I am currently working on a shop system in JBoss Seam using Hibernate as ORM.
The shop has a stock list with many articles. All these articles have a default retail price. The articles are assigned to several lists where an article can be in none, one or many lists. Finally every customer has exactly one list that is assigned to him.
In general the retail price for the customer is the retail price of the article itself. But on every list the price of each article can be overwritten, so that the price of one article can differ from the original price and the other lists that can define own prices as well. At last a price for one article of a certain list can be overwritten for a single customer.
So if I want to look up a price I have to check (in that order) if a price of the article for the customer is set, if a price of the article for the list is set and otherwise the default retail price of the article is used.
Because the ressources of the server are limited I really need to reduce overhead and database traffic. So what do you think might be the best way to realize that structure?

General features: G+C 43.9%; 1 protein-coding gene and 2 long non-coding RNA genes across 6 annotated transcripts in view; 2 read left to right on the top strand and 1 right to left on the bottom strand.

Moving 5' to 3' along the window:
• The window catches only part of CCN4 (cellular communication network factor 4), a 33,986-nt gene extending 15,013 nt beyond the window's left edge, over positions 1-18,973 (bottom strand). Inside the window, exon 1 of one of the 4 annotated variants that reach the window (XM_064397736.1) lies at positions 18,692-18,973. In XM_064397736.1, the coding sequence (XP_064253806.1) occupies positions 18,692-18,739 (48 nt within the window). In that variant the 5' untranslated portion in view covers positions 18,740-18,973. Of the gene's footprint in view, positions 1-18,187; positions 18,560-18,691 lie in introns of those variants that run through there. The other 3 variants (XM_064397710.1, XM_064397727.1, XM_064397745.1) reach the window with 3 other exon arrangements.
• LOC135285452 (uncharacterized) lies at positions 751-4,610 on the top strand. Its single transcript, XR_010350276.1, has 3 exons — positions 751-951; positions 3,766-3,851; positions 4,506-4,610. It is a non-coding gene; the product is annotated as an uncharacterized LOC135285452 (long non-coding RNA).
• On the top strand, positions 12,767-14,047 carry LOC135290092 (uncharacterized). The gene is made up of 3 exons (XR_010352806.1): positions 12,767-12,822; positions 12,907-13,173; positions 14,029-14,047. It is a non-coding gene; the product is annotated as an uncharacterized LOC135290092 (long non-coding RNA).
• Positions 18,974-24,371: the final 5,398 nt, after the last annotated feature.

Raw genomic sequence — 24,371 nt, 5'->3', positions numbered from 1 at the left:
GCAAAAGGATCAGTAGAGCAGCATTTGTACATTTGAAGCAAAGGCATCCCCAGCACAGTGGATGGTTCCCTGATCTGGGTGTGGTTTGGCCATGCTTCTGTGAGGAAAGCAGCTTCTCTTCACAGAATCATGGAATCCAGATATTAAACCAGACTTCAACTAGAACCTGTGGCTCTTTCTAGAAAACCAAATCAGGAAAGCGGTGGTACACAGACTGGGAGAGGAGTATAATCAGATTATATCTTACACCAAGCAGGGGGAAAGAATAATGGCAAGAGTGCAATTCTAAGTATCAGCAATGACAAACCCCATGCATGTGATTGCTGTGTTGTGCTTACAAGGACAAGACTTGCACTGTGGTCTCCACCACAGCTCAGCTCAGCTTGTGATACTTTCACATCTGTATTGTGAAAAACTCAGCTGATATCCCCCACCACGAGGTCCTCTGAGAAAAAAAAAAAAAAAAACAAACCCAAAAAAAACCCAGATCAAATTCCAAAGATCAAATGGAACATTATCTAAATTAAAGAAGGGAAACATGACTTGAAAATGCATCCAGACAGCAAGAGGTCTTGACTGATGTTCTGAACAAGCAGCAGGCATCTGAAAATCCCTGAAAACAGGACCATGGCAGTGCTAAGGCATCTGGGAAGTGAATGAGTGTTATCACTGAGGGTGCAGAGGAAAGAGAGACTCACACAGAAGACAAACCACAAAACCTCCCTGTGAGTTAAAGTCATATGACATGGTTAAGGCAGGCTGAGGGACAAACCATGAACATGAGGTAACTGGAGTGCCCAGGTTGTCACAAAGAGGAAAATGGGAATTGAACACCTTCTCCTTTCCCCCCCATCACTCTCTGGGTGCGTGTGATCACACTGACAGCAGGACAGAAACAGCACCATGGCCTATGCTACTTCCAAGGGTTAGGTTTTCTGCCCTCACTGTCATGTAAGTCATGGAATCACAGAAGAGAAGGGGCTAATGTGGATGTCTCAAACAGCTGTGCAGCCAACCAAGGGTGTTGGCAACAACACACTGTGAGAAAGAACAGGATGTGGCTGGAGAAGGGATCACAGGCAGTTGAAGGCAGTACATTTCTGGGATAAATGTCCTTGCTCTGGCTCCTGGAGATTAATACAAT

I thought about using a 'Price' class for the article and two inherited classes 'ListPrice' and 'UserPrice'. But if an article lists consist of a few hundred articles the lookup might result in umpteen joins and database querys. But to cache all these values might result in a very large memory consumption.
I think you are on the right lines. I think you're right about modelling them as subclasses etc. and the complexity of the joins being a drawback. Personally, I would implement ListPrice and UserPrice classes and map them via Hibernate but have no associations or hierarchical structure between them.
You can then load and cache the list prices if necessary. You're right that caching will increase the memory footprint, but this really depends on how much / what you cache. If you are just using it to look up prices then you could use the PKEY as the cache key and the price as the value. I'm not sure what other data you use or how often the prices change. If not much changes then maybe just look at having an in-memory representation of the prices as a lightweight object and use Hibernate to allow administrators to set new list prices etc (via Hibernate). Obviously this adds to the complexity in keeping the two lists synchronised, but shouldn't be too onerous.
Another option could be to denormalise the list price and hold this in each of the customer lists. This then moves the storage burden to the database layer but is also more complex in updating all the lists when the prices change.